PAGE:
Re: Limit question

*To*: mathgroup at smc.vnet.net*Subject*: [mg31595] Re: Limit question*From*: Daniel Lichtblau <danl at wolfram.com>*Date*: Thu, 15 Nov 2001 05:52:28 -0500 (EST)*References*: <200111110534.AAA13842@smc.vnet.net>*Sender*: owner-wri-mathgroup at wolfram.com

Some discussion has come up recently regarding the default behavior of Limit. I thought I would say a bit about what it does, and why. First, as some people have noted, Limit[expr, x->xo] with no direction specified behaves the same as Limit[expr, x->xo, Direction->-1] provided x0 is finite. For x0=DirectedInfinity[foo] it approaches along a linear path in the complex plane in the direction of foo (this may also have been noted, I do not recall). Why must a direction be used? Well, for functions that are explicitly not complex analytic (say, functions that use Abs or Sign) one can not do much other than take a directional limit. I suppose one could take two limits on the real line and check whether they agree. But a user can do that just as well as we might. Let's move on to what I think is a more important class for purposes of finding limits, complex analytic functions. In this case there is little point to nondirectional limits. Either a singularity is removable or there is no limit. Well, it's been pointed out that the usual 1-point compactification with ComplexInfinity would serve for poles. But Series can tell you well enough that there is a pole, a result of ComplexInfinity is typically less useful than a directed result, and this approach is utterly useless when confronted with essential singularities. Yet this last class is quite important in all sorts of asymptotic analysis. So what we do is akin to extending the complex numbers with a circle at infinity which is a bit uncommon but seems to be the most reasonable way to extend limit to get something useful. Another problem with NOT insisting on a path limit is that it is not possible to know, for an expression such as Limit[1/x^2, x->0] whether x is to be regarded as strictly real valued. Hence DirectedInfinity[1] and DirectedInfinity[] (ComplexInfinity) might both be seen as viable results. I will also point out that path dependence, or more generally, region dependence of some sort, is required when one goes to multivariate limits. In the common case one has meromorphic functions and is often interested in behavior near points of indeterminacy (quotients of vanishing holomorphic functions). While limits along paths are not quite the most general case where one might obtain useful results, they are all the same fairly useful ones for which limiting behavior will actually exist. And again Series may be used to handle cases where limits are trivial because there is no singularity. As in the univariate case, ordinary poles will also not give useful information beyond an undirected infinity unless one insists on a path-dependent result; again, if a path independent infinity is desired, Series can be used to make that determination. Whether or not people agree with the various explanations offered above for why Limit does what it does, I hope this at least serves to remove some of the mystery surrounding that default behavior. Daniel Lichtblau Wolfram Research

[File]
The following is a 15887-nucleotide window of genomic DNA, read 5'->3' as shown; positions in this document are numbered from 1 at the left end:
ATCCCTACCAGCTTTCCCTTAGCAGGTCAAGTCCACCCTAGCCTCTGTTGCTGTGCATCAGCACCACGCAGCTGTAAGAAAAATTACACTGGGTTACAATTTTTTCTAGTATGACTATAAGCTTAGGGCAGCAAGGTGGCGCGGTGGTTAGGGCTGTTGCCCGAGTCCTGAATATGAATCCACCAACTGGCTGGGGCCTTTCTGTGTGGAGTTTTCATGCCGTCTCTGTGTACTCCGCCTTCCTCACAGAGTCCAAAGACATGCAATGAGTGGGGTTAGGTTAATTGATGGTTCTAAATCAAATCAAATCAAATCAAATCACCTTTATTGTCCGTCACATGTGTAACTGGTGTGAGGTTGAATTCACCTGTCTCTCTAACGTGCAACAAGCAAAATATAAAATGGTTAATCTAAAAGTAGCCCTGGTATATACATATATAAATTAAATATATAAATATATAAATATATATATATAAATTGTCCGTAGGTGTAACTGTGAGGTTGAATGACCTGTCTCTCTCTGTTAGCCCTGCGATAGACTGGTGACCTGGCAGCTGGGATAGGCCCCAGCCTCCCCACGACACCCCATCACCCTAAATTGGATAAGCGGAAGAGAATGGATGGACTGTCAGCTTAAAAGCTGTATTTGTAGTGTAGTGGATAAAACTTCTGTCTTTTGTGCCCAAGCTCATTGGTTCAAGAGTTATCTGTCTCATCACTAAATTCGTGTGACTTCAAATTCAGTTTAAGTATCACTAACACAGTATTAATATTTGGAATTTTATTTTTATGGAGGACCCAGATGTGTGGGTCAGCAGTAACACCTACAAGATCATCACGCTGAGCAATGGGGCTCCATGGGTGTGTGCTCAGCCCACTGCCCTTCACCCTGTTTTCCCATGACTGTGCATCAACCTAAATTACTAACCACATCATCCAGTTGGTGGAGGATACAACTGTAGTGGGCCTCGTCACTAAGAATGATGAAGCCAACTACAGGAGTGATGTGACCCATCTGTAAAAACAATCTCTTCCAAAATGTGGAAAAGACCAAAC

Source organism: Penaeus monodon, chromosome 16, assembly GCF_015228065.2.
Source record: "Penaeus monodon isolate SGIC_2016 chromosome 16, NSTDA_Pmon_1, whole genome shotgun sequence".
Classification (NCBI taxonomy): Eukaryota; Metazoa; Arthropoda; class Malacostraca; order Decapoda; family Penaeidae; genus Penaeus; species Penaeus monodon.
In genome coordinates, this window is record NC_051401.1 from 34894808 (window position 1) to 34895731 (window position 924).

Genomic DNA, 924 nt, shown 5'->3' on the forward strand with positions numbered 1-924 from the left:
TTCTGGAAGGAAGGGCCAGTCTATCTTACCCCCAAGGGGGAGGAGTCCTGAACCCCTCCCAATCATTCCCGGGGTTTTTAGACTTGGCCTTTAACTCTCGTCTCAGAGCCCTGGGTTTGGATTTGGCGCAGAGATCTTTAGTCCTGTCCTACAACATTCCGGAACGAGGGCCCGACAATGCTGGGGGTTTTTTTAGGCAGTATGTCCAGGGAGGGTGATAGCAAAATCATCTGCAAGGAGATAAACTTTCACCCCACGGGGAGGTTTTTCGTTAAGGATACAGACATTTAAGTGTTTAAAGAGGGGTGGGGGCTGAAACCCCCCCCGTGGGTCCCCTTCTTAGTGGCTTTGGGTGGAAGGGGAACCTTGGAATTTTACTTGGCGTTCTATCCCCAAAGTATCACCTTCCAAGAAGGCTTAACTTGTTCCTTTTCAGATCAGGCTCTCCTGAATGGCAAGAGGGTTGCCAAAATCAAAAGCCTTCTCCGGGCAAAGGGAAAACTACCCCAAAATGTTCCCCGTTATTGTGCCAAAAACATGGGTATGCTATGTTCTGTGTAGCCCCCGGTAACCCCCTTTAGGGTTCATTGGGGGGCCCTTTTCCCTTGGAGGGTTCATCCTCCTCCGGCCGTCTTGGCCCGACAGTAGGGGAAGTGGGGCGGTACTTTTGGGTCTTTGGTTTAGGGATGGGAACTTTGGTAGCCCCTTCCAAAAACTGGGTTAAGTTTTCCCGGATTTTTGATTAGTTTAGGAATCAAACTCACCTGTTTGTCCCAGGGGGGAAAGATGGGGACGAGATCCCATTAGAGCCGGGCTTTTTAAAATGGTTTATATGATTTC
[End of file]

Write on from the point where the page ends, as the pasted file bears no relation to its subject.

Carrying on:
**References**:**Re: Limit question***From:*Andrzej Kozlowski <andrzej@tuins.ac.jp>

**JLink installation w95**

**Re: Zero does not equal zero et al.**

**Re: Limit question**

**Re: Limit question**